Upon his arrival, Beppe instantly clashes with Peggy's two sons Phil (Steve McFadden) and Grant (Ross Kemp) - also known as the "Mitchell Brothers". This had first emerged when Beppe learned that Phil and Grant have constantly dabbled on the wrong side of the law, thus seeing them as trouble makers. While his quarrel with Phil appears less occasional, Beppe frequently clashes with Grant as their animosity escalates. This becomes evident through Beppe's disapproval of Grant's mistreatment towards his wife Tiffany (Martine McCutcheon), whom he grows romantic towards and even tries urging her to leave Grant. At one point, Beppe confronts Grant in The Queen Vic over his cruelty towards Tiffany and the pair brawl. When Tiffany learns that Grant has slept with her mother Louise (Carol Harrison), she plans to leave Grant and take their daughter Courtney with him. Just as Tiffany prepares to leave after packing her bags, however, ends up falling down the stairs - making everyone suspect that Grant pushed her. When Beppe discovers this, he becomes furious and proceeds to arrest Grant for attempted murder. It is then that Beppe grows determined to get Grant out of the square when he coerces Tiffany to pretend that Grant had pushed her in order to keep him locked up, but her conscience gets the better of her and she later writes a letter exonerating Grant of any wrongdoing. She also instructs her best friend, Bianca Jackson (Patsy Palmer), to give it to the police after she leaves. Not long afterwards, however, Tiffany is killed in a car accident - unintentionally caused by Grant's stepfather Frank Butcher (Mike Reid) - whilst trying to reclaim Courtney from Grant, who has been released on bail from that point.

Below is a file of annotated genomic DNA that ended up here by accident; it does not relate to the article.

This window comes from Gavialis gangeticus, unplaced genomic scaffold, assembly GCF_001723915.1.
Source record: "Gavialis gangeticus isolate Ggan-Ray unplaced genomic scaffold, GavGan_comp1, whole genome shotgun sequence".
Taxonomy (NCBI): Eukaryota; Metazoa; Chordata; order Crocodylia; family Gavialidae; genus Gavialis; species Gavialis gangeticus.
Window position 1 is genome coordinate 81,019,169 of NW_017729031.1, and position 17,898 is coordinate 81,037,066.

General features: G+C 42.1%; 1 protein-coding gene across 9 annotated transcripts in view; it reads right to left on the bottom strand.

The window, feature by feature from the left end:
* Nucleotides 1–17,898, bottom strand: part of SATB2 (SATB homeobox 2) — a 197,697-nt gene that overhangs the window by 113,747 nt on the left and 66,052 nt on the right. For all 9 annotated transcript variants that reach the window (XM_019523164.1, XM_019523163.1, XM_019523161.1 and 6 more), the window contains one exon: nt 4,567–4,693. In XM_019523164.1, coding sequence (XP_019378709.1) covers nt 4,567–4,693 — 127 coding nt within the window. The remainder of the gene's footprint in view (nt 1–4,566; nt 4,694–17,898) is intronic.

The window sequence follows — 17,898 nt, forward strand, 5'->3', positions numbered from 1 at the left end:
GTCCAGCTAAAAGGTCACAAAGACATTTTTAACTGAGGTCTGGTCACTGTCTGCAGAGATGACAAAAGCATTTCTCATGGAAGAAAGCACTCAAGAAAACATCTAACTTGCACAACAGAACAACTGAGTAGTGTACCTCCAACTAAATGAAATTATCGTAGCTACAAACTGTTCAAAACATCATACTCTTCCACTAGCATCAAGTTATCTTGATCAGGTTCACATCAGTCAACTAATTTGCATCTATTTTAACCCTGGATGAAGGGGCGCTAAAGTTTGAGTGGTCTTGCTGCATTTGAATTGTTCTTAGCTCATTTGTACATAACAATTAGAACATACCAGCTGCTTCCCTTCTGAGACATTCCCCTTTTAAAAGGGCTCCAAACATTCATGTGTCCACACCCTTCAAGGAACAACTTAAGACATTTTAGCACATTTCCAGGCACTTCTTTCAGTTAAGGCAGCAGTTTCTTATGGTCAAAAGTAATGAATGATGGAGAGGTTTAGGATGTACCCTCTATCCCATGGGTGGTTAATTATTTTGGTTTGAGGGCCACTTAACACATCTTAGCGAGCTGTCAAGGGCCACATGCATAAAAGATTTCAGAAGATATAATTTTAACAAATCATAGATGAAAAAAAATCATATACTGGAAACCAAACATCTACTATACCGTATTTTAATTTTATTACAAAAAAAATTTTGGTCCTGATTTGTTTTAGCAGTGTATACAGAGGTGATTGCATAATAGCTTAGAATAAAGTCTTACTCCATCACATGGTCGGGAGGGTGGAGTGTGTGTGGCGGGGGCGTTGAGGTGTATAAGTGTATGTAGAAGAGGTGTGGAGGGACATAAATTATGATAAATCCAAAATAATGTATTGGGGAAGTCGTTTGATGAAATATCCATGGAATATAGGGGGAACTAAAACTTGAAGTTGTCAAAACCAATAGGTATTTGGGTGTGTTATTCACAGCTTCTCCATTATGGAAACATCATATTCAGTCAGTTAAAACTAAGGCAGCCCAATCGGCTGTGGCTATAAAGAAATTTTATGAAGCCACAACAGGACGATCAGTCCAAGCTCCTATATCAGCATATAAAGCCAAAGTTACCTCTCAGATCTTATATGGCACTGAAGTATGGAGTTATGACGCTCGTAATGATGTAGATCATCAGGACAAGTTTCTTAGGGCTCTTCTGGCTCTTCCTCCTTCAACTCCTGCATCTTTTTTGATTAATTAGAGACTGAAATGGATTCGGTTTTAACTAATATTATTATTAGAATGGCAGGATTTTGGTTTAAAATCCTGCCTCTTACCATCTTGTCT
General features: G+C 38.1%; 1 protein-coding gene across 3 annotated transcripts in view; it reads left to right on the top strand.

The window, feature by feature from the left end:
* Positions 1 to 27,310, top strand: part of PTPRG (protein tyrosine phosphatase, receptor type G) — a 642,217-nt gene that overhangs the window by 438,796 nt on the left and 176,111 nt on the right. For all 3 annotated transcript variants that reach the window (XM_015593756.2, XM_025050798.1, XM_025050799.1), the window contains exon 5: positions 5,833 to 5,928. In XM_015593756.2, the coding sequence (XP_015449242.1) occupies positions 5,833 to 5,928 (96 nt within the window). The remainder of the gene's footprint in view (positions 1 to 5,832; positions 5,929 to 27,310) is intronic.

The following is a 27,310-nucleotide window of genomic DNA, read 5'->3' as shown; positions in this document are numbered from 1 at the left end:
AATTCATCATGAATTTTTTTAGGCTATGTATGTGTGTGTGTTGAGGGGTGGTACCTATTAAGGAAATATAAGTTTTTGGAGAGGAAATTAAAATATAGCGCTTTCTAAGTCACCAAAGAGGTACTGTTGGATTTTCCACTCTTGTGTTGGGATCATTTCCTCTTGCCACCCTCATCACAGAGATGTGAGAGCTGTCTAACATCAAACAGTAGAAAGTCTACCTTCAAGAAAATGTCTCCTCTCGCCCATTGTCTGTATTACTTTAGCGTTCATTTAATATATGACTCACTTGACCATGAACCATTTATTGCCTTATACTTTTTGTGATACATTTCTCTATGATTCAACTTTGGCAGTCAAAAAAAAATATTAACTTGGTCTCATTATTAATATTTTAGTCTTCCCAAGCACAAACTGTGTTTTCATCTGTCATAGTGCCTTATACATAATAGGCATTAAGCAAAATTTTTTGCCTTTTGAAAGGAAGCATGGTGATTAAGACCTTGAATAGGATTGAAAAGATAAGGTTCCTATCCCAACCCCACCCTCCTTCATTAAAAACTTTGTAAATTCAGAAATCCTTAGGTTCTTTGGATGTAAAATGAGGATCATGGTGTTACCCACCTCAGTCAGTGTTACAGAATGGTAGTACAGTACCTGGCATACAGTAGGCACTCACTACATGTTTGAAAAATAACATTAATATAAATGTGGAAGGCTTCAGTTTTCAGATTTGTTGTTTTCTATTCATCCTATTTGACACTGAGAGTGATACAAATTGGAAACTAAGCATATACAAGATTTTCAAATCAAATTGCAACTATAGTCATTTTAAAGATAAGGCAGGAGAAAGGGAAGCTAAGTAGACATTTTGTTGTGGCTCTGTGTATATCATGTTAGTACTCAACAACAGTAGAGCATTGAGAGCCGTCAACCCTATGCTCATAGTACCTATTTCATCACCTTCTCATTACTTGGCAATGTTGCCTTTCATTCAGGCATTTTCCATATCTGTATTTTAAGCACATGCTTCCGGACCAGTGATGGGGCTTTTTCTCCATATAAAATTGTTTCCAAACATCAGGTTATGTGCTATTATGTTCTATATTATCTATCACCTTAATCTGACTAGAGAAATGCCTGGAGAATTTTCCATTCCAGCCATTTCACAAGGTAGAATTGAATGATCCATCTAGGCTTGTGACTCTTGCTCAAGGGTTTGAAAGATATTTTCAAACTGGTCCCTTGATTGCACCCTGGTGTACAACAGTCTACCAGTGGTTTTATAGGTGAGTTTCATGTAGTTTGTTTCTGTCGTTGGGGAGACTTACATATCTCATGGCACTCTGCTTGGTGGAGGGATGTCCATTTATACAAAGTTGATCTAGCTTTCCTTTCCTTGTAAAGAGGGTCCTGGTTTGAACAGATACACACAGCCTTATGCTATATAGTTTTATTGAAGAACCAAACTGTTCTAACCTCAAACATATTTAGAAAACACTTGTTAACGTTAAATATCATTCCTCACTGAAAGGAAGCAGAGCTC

As Tiffany was about to elope with Beppe, he never forgives Grant and burns the letter that exonerates him. However, his police superiors soon discover what Beppe had done and he is consequently sacked from the force for withholding evidence and misconduct. When Grant finds out about the letter, he confronts Beppe in The Queen Vic and punches him when Beppe taunts Grant about the fact that he is responsible for Tiffany's ordeal and subsequent death. Their feud escalates when Beppe begins dating Phil and Grant's younger sister Sam (Danniella Westbrook), who later seeks his help when she learns from her cousin Billy (Perry Fenwick) that her brothers are planning to do a criminal job. Beppe responds by summoning the police to intercept Phil and Grant, before he joins Sam in perusing them towards the River Thames - where her brothers have ended up plunging their getaway car into the water. When arriving at the scene of that moment, Beppe and Sam are stunned to find that only Phil is present and alive - whereas Grant is no where found. Grant is later presumed dead, but Beppe discovers that he is actually alive and tracks him down at the airport. There, he sports Grant leaving the country with Courtney and calls out his name - which prompts Grant to turn and face Beppe. As they stare at each other, Grant silently bids Beppe farewell by giving him a sarcastic wave as the departure doors close - while Beppe smiles back at him in response; which implies that the pair have seemingly mended their differences despite the longstanding conflict between them. Beppe soon continues to build his relationship with Sam, until she grows jealous of his roommate Nina Harris (Troy Titus-Adams) - whose friendship with Beppe eventually sparks the end of his relationship with Sam.